As I drove from Chapel Hill, North Carolina back to Athens, Georgia I had the chance to reflect on an unforgettable weekend. My friend hosted a gathering of entrepreneurs, a house full of influential, successful, thoughtful, badass people. Some of them are billionaires that have sold businesses for millions of dollars and still operate massive businesses as well. We spent time together playing basketball, getting to know one another, talking about life, business, and what it’s like to build wealth.
One uniquely common thing is that most people there worked extremely hard on something special and different for a long time. There were very few overnight successes, most sacrificed 60-70 hours a week for years. This actually made me a bit self-conscious and embarrassed feeling that I hadn’t worked as much as the others in the room and therefore hadn’t earned my spot there. But it was insightful to hear people talk about how hard they had to work to get to where they were.
There also wasn’t much alcohol consumed. Of the 25 people in attendance, over 10 of them didn’t drink at all. This was a positive change of pace for me that I found quite refreshing compared to a lot of my friends who still look forward to social drinking and partying.
The most shocking realization was just how human everybody at the gathering was. For one, there was a uniform emptiness associated with the act of reaching enough cash to be comfortable. We all got hooked on the thrill of generating business and landing deals, getting addicted to the game of starting a company and learning to execute. It can be really challenging to pull away from, but we all have our teeth sunk in.
A lot of folks were really vulnerable and insecure too. Their insecurity has driven them to work their butts off, get good at something, and find success. But we all deal with a fear of failure, inadequacy, and emotionally taxing times. Very few wealthy people talk about how they don’t feel adequate and how awful it feels to make a critical bad decision that costs you years or millions of dollars, but we all shared those feelings.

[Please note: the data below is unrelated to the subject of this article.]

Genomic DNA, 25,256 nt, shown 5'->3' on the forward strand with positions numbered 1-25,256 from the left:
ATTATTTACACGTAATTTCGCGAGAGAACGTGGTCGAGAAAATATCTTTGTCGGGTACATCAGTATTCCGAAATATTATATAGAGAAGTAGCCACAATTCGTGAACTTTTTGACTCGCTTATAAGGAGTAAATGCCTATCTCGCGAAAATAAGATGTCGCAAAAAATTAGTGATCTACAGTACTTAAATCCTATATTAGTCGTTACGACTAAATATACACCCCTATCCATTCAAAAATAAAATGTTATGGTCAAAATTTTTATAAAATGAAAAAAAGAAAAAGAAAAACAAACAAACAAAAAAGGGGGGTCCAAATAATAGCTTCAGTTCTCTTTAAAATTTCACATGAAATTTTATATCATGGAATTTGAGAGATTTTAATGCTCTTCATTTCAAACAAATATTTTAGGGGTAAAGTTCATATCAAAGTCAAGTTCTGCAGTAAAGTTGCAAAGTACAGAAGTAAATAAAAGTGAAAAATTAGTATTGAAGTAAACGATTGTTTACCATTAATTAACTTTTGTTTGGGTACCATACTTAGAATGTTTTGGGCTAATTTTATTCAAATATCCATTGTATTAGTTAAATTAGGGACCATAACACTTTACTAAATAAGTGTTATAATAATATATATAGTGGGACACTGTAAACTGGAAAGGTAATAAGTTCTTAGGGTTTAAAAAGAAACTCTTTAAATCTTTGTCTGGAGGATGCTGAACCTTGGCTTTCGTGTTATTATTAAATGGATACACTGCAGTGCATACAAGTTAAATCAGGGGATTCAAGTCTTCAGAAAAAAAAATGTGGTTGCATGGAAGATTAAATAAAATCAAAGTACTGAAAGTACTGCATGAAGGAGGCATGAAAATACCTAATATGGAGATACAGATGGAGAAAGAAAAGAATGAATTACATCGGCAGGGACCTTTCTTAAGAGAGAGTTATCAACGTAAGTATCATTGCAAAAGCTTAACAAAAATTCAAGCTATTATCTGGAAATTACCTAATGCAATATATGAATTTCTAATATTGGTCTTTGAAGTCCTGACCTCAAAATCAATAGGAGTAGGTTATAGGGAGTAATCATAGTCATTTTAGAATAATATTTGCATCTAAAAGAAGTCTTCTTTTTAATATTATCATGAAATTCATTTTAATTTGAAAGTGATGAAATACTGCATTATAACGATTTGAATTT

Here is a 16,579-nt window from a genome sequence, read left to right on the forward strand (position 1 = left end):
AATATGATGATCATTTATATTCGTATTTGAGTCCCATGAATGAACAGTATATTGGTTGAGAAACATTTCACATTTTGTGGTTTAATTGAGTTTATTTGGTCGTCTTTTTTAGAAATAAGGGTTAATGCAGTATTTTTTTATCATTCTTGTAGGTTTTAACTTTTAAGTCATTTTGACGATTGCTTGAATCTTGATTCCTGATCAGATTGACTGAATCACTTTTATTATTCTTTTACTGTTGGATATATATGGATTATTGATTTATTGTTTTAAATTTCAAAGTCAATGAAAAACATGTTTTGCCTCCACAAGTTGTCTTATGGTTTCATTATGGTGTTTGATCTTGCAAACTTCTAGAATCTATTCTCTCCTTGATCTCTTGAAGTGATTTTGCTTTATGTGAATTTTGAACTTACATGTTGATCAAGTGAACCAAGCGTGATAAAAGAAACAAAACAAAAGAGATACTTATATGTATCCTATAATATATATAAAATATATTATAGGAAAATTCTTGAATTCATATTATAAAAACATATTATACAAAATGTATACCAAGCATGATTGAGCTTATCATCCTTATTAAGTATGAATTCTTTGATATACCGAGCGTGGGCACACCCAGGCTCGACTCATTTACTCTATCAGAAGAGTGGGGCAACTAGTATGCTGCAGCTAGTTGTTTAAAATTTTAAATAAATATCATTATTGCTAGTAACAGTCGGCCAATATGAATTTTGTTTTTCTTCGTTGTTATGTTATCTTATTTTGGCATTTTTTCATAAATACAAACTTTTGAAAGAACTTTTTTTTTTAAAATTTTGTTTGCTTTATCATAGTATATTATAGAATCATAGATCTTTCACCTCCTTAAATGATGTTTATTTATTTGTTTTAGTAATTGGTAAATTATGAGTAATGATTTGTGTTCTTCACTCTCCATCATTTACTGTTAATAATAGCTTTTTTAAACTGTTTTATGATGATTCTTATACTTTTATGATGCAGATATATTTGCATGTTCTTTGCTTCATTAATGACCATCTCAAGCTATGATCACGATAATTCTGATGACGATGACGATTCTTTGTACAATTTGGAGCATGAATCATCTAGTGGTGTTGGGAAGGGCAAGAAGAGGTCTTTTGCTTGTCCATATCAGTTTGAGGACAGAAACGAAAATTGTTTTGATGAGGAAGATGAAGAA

I’m coming back from this weekend with a greater focus on being balanced and present in all areas of my life. Staying fit, being a good father and husband, maintaining hobbies and having a good social life has always been important for me, but this can be a struggle for many entrepreneurs because we’re not wired for balance. I worry that I’m not being a great father right now, as I’ve come to really understand the difficulty of parenthood. I need to come to terms with my Twitter and email and deal addiction. A few folks from the weekend talked about how much seeing a therapist has helped them, and I’m looking into that as well. I want to keep working on my business, but I’m also looking forward to drinking less and focusing more on my family and hobbies.
You may think of wealthy millionaires and billionaires as having everything together, but really we’re all goofy dorks and nobody is overly special. These people are brilliant and great at what they do, but they’re still people; they’re still struggling, and money doesn’t solve all of these problems. This weekend left me energized to find things that give me energy and find people that make me the best version of myself, that can challenge me and ask me the hard questions.
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